Roof’s Conviction Highlights Our Racist Convictions
12/21/2016 11:45:35 AM
By Barney Blakeney
Both the Michael Slager and Dylann Roof trials are over and as I consistently hear persistent undertones of racial reconciliation emanating from various sources in our community, I am reluctant to add to the chorus of those who contend that beyond the tragic deaths of the 10 victims of those two crimes not much has changed.
I was talking to a friend recently who helped me better understand that people don’t always think alike for a variety of reasons. I’d said that some things are pretty much cut and dry, right or wrong. My friend gave me an example of how cultural differences can radically change how two people view the same thing.
So I’m trying to understand how some in our community may feel Michael Slager’s slaying of an unarmed, fleeing Walter Scott might be justified. Dylann Roof’s murder of nine unarmed victims at Emanuel AME Church, by most, is viewed as unacceptable. But again, the reality is there are those who think Roof’s actions were just.
I’m bothered that others can find justification for the acts of either Slager or Roof. But I’m more bothered that our community still refuses to acknowledge some blatant realities about the inherent racism that led to both those crimes and which continues to plague our community.
It pains me that so many accept the outcome of Slager’s trial and simultaneously accept the outcome of Roof’s trial. They accept that Roof’s crime was a proverbial onion, yet peel back the layers of Slager’s crime as if beneath the layers it’s not also an onion.
The search for some benign justification in Slager’s criminal action illustrates to me our community’s unmoved position on racism. All the talk about racial healing infuriates me. It was easy and expedient to condemn Dylann Roof’s psychotic act of murder, but Slager’s act offers more opportunity to hide our racism. When it came time to call Slager’s act what it is – the racist act of another psychotic fool – some of us got conflicted.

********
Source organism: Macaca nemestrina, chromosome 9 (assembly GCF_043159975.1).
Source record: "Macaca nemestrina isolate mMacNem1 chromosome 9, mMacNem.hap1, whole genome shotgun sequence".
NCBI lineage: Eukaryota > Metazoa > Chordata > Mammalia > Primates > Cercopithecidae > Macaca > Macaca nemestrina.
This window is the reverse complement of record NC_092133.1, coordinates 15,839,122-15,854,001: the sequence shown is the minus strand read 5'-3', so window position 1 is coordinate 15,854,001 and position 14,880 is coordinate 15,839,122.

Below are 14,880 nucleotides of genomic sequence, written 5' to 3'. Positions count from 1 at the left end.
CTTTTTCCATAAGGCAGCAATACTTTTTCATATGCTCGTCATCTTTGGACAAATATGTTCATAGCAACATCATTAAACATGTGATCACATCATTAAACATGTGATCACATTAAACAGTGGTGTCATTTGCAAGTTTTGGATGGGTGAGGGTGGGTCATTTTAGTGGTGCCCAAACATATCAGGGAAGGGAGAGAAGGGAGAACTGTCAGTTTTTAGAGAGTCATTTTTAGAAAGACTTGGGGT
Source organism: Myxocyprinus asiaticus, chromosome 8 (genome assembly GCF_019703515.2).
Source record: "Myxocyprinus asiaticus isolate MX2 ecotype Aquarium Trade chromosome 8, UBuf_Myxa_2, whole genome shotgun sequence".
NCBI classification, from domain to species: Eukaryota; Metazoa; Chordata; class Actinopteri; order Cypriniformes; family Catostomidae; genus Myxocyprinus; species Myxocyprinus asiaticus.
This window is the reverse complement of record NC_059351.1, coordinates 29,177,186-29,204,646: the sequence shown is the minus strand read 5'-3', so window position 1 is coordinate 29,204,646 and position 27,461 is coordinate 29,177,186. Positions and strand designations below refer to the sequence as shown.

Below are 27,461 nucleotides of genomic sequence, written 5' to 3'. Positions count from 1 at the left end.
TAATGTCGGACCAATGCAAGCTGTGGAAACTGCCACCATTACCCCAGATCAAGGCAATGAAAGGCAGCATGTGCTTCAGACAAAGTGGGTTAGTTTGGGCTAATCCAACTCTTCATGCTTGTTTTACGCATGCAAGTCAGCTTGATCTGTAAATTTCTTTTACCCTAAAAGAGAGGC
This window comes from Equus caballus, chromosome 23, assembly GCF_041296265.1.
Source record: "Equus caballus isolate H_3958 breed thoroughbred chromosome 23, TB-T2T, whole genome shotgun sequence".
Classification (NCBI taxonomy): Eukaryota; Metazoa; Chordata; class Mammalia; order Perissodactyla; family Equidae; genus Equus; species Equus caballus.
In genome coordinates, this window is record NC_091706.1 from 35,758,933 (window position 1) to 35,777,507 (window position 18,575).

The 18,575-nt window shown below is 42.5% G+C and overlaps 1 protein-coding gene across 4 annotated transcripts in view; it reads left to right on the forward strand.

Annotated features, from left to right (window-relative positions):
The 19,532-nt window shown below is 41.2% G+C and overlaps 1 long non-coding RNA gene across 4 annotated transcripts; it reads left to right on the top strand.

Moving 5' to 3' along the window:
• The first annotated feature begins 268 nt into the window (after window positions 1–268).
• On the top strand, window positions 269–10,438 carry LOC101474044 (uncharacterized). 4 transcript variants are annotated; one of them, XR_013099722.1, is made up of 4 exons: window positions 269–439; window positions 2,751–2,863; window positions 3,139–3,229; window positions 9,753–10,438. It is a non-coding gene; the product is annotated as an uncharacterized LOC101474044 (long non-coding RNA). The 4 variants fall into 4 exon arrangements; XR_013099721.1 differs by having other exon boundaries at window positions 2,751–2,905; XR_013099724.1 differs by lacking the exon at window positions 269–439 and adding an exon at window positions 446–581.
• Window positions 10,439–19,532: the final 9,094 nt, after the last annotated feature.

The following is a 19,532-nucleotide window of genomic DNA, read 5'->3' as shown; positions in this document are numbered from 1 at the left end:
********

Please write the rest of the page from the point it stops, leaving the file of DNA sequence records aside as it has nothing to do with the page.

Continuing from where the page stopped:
After Dylann Roof murdered those nine people at Emanuel, guilty consciences threw money at the church. Ironically, after Scott’s murder guilty consciences threw money at his survivors too. And aside from the cash payoffs, a few symbolic gestures were made to establish a facade of racial reconciliation. A year later that same community voted to install one of the most blatantly repressive presidential regimes in modern history into office. And as we stand confused about Slager and consigned about Roof, it’s business as usual in terms of race relations.
I just received an email from former Charleston Senator Robert Ford which provided some statistical information about the population in Charleston County. According to the S.C. Commission for Minority Affairs, as of February 2016, three times as many black families live in poverty as white families and the median family income for blacks in Charleston County is half that of whites. And in the county where only 30 percent of the population is black, 80 percent of its incarcerated population is black, seven percent of whites are unemployed compared to 17 percent of blacks and the number of white-owned firms with paid employees is about 8,000 while there are only about 300 black-owned firms with paid employees.
After the massacre at Emanuel, I got ticked off that so many white folks were willing to hug black folks and shed tears, but so few returned to their jobs and demanded their bosses hire more minority employees. Gov. Nikki Haley implemented a stroke of economic genius by manipulating the removal of the Confederate Flag from the State House grounds opening the door to financial revitalization fools like those who can’t see Michael Slager’s guilt couldn’t fathom.
For more than 18 months since Dylann Roof brutally murdered those nine people at Emanuel (he meant to kill 13 people), I’ve watched Charleston play shameless games about racial reconciliation.
Despite the cash, tears and condemnation in the wake of the Roof slaughter, when it came time to show how much we’ve changed as Michael Slager went to trial for the slaughter he committed, this community showed its true color – the sanctity of white supremacy.
What makes the conciliatory rants of racial progress in the shadow of Roof’s conviction so distasteful is the fact that most of us in this community know there’s been no change. The only difference between the racist character of 1916 Charleston and 2016 Charleston is that Slager was charged and tried. Like the ceremonial removal of the Confederate Flag from the State House, the symbolism masked a lack of substance.
I personally find no solace in Dylann Roof’s conviction, not in the light of a refusal to convict Michael Slager. That’s spittin’ on me and callin’ it rain.